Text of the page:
Miller, who took that call, advised him against it. Crunching down on a diamond—either big or small—could have been a problem for the bride or whoever found the ring," she explains. Stahl has a similar story.
Once, after moving into a new home, she bought a turkey before checking to see if the oven worked. So they ordered pizza instead. Pools, bathtubs, dishwashers, jacuzzis—all have been used in attempts to thaw turkeys.
One dad was bathing his twin kids and decided to put the turkey in the tub with them. Another family was having a large reunion at a hotel, and plopped 10 turkeys the bathtub to thaw.
Turkeys have also been stored in some creative places when freezer space is lacking. Operators have heard from callers who left their turkeys in the trunk, only to discover that the weather warmed up the next day and ruined them.
One year, someone did this and called into the hotline because they wanted to know how to find it. After all, things go wrong and ovens stop functioning, so they need to be capable of guiding callers through the next-best-case scenario.
The shelters had microwaves but no ovens, and they wanted to know whether they could still cook a proper Thanksgiving meal. It works and it actually tastes really good. When responding to questions by text, the turkey experts sometimes throw in an emoji to make it more friendly and festive. What am I going to do? One by one, they form a little conveyor belt—throngs of students lining up to sit in a chair, look into a camera lens, and smile.
For millions of kids, picture day is a way to memorialize their appearance in a given year, although later the out-of-fashion clothes or cosmetic growing pains may be a way to memorialize pure awkwardness.
For the photographers tasked with the job, however, picture day means corralling hundreds of children and establishing a comfort level without any time to waste. Hot ups women want to make them feel like a million bucks—beautiful, awesome, and smart.
To get a better sense of what goes into the job, we asked Boyer and two other school photographers to divulge some of the more interesting aspects of wrangling kids for posterity. Read on for some insight into uncooperative subjects, why mornings make for the the best shots, and the importance of booger patrol.
While deals can vary by school, photographers typically get paid when parents order photos. The school then takes a percentage of that fee. To select a professional, schools will often take bids. Sometimes schools are looking for certain things.
As for what schools do with their portion of the revenue, it depends on the school. But many usually sink it back into student programs. Boyer has sometimes had parents ask to stand behind her while she shoots so they can take their own pictures. For younger kids, mornings are better. After lunch, photographers are likely to need the help of photo-editing software. The kid would not sit down unless he had a cookie. Portrait photographers typically work across a spectrum of ages, from kindergarteners to high school seniors.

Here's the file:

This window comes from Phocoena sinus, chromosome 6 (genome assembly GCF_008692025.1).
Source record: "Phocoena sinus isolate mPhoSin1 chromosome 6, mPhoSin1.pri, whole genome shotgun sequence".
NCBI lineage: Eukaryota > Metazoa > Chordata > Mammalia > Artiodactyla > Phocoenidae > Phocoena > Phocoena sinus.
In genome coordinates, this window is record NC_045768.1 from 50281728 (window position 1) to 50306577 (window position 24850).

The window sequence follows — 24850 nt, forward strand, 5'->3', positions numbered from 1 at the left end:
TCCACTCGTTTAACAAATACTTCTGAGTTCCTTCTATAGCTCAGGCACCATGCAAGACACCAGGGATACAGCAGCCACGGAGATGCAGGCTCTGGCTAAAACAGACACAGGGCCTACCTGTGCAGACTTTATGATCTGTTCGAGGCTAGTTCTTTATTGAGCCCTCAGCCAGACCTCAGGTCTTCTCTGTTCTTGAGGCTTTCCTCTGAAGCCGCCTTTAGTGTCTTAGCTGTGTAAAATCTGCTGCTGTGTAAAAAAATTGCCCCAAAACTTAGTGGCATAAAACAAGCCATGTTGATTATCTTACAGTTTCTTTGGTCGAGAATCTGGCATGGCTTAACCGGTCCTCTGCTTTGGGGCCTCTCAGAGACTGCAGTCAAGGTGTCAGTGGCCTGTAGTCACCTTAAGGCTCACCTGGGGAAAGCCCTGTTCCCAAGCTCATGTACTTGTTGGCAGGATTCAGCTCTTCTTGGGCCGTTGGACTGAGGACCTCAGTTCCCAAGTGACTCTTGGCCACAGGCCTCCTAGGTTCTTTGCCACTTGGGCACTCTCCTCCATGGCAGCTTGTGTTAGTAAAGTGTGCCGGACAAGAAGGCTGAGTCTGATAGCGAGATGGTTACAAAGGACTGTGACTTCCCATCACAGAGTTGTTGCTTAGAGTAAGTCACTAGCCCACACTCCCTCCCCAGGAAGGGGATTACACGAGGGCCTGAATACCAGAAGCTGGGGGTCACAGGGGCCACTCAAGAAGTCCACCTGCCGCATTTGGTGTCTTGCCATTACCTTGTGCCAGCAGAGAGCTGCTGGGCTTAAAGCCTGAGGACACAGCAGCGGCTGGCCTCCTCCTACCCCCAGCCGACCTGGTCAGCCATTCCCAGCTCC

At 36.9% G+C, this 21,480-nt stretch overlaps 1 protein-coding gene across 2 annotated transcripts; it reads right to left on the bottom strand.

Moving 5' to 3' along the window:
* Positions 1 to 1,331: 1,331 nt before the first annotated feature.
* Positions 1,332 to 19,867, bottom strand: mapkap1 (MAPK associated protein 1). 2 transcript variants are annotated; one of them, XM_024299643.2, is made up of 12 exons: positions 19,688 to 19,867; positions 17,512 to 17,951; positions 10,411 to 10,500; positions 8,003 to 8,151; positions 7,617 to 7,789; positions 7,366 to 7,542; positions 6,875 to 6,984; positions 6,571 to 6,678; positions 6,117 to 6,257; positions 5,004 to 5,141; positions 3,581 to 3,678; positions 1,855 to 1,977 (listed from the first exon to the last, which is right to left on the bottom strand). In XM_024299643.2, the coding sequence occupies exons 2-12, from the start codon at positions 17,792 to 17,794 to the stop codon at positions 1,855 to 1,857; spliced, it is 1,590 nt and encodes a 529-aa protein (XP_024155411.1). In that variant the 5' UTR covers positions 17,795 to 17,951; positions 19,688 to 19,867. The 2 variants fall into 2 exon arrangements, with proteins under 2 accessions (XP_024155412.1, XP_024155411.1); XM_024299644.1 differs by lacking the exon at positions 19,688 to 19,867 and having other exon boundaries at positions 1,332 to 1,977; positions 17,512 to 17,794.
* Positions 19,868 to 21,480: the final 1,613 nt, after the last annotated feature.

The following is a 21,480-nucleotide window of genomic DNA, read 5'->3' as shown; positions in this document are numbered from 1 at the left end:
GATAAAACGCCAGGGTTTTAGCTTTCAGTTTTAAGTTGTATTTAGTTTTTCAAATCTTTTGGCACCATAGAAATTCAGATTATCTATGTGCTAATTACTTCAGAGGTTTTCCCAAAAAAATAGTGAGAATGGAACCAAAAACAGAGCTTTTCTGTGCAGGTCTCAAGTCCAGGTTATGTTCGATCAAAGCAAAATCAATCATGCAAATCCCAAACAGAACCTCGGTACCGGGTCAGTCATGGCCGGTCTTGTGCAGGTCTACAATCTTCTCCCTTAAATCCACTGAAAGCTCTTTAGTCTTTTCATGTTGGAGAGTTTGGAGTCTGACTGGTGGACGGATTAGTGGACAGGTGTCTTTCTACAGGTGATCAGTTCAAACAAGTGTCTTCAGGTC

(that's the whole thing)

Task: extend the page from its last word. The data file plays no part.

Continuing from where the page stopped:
Photographers need to be careful when giving instructions to kindergarteners and first graders, who tend to process things with little nuance. A lot of photographers are switching up the conventional portrait by snapping pictures of kids outdoors, in "action" poses like jumping, or against more eclectic backgrounds.
Kids are getting more creative, too. Like prop comedians, they will sometimes arrive for picture day armed with accessories. Posing for a professional portrait can be a "Hot ups women" experience for a kid who has spent Hot ups women time on a cell phone. Hot ups women kind of have to re-train them.
Sometimes, fashion can betray kids. Aside from some unfortunate fashion choices, one staple of school photos is the head tilt, with kids cocking their faces off to one side. According to a school photographer on Redditthere's a good reason for that. With hundreds of students at a given school, photographers need a reliable system of identifying kids and making sure their names match up to their portfolio. Photographers have less than a minute to relax a kid enough so they deliver a broad, genuine smile.
To facilitate that, Grant says he keeps a laundry list of groaners at his disposal to provoke a laugh. Photographers also rely on another age-old technique: While photo-editing software can address rogue snot, no one really wants to spend the extra minutes digitally erasing boogers from photos.
Boyer typically enlists volunteer parents to make sure faces are
Hot ups women clean has assistants armed with tissues, combs, and other grooming products to make for a stylish and snot-free image.